Institute for Justice and Democracy in Haiti

Haitian elections neither free nor fair

Statement of the Haitian Lawyers Leadership Network by its president, Ezili Dantò

Haiti Protest

Obama denounced the recent “elections” in Burma as “neither free nor fair.” The Haitian “elections” are also neither free nor fair. The largest party, Fanmi Lavalas, is excluded, as it has been in every election since President Jean-Bertrand Aristide was ousted in 2004.

Who will be able to vote is not clear – over 1.3 million earthquake victims are displaced, many don’t know which polling place to go to, don’t have their IDs, and the country is in the middle of a cholera outbreak that the CDC (Center for Disease Control) says is non-Haitian and originated from South Asia. John Mekalanos, a cholera expert and the chairman of Harvard University’s microbiology department, said, “Evidence suggests Nepalese soldiers carried the disease when they arrived in early October following outbreaks in their homeland.”

The mourning among the population, legitimate disaffection with the U.N., coupled with the disastrous humanitarian situation and exclusion, creates an electoral environment sure to cause low voter turnout. This will minimize the voice of most of the people while amplifying that of the Haitian oligarchy, mostly sustained by NGO and U.S. aid funds, living in the luxurious Petionville hills, who have their IDs and are not displaced.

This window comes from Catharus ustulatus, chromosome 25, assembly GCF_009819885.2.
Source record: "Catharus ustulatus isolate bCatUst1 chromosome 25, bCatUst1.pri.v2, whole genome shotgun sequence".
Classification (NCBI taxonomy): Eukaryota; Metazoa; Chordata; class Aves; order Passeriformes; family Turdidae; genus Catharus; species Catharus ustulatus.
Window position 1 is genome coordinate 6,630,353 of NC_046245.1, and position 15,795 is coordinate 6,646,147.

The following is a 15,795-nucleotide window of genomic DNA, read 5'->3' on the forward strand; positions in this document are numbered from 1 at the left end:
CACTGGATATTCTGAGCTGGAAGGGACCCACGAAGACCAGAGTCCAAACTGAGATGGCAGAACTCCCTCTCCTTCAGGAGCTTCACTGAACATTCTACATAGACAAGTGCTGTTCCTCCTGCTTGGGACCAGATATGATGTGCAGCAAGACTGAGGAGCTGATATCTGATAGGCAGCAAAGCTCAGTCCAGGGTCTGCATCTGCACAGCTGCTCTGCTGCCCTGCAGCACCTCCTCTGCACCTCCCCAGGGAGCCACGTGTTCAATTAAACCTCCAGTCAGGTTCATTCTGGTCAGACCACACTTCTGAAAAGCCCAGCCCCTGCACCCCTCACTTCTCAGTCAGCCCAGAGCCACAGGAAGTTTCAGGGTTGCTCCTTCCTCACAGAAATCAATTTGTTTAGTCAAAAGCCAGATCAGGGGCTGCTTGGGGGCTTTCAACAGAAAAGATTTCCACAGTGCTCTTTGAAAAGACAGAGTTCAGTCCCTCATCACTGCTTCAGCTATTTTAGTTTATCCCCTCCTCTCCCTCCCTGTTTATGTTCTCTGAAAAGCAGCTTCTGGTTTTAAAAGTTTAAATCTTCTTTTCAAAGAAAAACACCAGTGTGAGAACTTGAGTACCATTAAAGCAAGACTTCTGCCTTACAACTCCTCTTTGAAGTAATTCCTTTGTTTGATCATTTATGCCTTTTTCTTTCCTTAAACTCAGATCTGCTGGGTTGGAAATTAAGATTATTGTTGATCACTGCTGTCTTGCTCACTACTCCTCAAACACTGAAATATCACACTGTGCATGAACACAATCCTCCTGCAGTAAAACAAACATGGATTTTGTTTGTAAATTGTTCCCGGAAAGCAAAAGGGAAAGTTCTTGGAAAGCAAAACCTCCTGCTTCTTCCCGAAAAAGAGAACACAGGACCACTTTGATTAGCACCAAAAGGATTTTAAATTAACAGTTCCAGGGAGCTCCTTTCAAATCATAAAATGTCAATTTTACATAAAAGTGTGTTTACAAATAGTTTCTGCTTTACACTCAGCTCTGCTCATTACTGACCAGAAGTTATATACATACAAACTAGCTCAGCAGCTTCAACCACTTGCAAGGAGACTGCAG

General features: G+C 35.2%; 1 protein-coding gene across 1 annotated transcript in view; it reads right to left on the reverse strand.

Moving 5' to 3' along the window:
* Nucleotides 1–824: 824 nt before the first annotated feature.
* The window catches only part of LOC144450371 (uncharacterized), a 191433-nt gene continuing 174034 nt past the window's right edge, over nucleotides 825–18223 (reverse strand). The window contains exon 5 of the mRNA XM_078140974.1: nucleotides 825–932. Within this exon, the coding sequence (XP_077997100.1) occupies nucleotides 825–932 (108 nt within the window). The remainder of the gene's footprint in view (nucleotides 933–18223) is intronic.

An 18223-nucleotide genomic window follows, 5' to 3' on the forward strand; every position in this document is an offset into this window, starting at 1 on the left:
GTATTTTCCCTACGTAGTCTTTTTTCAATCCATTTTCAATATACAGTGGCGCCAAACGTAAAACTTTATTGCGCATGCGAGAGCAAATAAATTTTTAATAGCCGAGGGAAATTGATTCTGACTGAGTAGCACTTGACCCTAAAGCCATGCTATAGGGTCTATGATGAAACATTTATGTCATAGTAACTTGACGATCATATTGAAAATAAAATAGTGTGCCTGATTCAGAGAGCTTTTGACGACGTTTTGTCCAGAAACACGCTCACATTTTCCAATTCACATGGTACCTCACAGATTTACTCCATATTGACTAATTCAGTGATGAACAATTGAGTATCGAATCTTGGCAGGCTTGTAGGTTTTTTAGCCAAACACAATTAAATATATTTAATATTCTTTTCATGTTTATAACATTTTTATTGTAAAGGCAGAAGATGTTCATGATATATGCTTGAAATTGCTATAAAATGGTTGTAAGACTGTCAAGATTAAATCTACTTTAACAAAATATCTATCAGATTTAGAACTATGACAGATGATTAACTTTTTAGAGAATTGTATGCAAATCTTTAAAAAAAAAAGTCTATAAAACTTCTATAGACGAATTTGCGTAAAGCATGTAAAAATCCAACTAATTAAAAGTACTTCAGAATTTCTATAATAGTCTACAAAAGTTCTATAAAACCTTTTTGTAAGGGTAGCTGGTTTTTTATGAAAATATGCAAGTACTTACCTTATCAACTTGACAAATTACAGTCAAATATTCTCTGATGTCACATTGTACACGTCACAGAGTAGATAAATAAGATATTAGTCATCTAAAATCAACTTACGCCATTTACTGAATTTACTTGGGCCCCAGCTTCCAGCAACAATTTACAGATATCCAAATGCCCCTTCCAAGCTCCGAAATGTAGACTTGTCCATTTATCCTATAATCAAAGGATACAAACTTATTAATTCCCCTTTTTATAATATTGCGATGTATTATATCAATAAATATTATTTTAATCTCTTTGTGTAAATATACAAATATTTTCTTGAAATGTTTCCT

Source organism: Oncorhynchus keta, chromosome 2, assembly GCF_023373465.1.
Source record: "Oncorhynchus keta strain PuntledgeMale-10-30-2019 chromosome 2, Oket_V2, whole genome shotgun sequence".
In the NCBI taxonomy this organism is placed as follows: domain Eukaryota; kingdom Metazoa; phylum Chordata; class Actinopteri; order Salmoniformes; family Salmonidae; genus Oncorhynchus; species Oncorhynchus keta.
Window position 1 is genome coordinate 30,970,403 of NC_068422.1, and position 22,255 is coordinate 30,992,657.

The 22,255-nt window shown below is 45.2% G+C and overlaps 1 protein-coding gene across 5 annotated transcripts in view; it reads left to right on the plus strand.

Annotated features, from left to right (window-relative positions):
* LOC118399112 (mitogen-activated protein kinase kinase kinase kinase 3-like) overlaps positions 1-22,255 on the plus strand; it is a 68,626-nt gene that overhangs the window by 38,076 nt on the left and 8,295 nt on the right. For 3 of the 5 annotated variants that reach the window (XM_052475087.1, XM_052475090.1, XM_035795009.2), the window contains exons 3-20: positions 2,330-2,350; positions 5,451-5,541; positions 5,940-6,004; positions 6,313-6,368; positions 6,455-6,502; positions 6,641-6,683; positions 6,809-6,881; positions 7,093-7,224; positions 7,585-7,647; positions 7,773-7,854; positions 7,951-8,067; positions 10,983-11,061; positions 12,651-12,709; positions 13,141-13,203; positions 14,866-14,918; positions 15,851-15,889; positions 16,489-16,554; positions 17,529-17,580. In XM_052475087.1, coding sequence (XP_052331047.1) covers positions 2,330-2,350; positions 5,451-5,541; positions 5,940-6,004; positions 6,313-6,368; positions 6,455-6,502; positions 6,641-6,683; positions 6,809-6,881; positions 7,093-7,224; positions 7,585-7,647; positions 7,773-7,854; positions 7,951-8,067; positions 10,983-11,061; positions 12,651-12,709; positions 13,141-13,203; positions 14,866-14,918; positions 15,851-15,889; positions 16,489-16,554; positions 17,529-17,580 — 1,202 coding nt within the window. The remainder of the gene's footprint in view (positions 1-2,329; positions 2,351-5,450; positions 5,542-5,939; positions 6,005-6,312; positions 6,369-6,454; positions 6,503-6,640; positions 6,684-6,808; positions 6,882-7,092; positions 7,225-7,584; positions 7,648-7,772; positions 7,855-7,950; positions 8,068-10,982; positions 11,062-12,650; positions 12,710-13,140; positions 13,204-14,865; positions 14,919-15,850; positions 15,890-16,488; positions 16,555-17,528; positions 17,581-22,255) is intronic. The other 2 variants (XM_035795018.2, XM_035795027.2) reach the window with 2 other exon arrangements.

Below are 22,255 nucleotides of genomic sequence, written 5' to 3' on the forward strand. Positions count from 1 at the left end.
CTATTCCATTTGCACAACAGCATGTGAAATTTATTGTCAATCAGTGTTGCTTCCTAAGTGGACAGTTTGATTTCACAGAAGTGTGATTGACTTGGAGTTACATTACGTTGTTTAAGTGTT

Another issue is that whoever is elected will have so little power. The U.N., Bill Clinton and other foreigners through the Interim Haiti Reconstruction Commission (IHRC) largely run the country but are not accountable to the Haitian people. The senators and deputies “elected” mostly won’t have a say in Haiti’s reconstruction, and whoever the new president is from these exclusionary elections will only have a veto power over the acts of the anti-democratic, unelected IHRC. It’s hard to imagine a lone Haitian president finishing his term if he should actually veto a U.N./Bill Clinton/World Bank/Haiti oligarchy initiative made under the IHRC.

Nations like the U.S. have influence in Haiti largely on the basis of promises of aid, even though they have not delivered the bulk of that pledged aid. Similarly, big organizations raise money in the name of devastated Haitians and have money sitting in bank accounts earning interest almost a year after the earthquake, while Haitians remain homeless, living atop 98 percent of the rubble still not removed, or dying of cholera by the thousands as a result of their water being contaminated by U.N. troops.

Many of Haiti’s children have been out of school for 10 months, countless additionally traumatized from the brutal conditions in the tent camps, their parents having lost their jobs, everything, since the earthquake.

Ezili Danto, award winning playwright, performance poet, dancer, actor and activist attorney born in Port au Prince, Haiti, founded and chairs the Haitian Lawyers Leadership Network (HLLN), supporting and working cooperatively with Haitian freedom fighters and grassroots organizations promoting the civil, human and cultural rights of Haitians at home and abroad.

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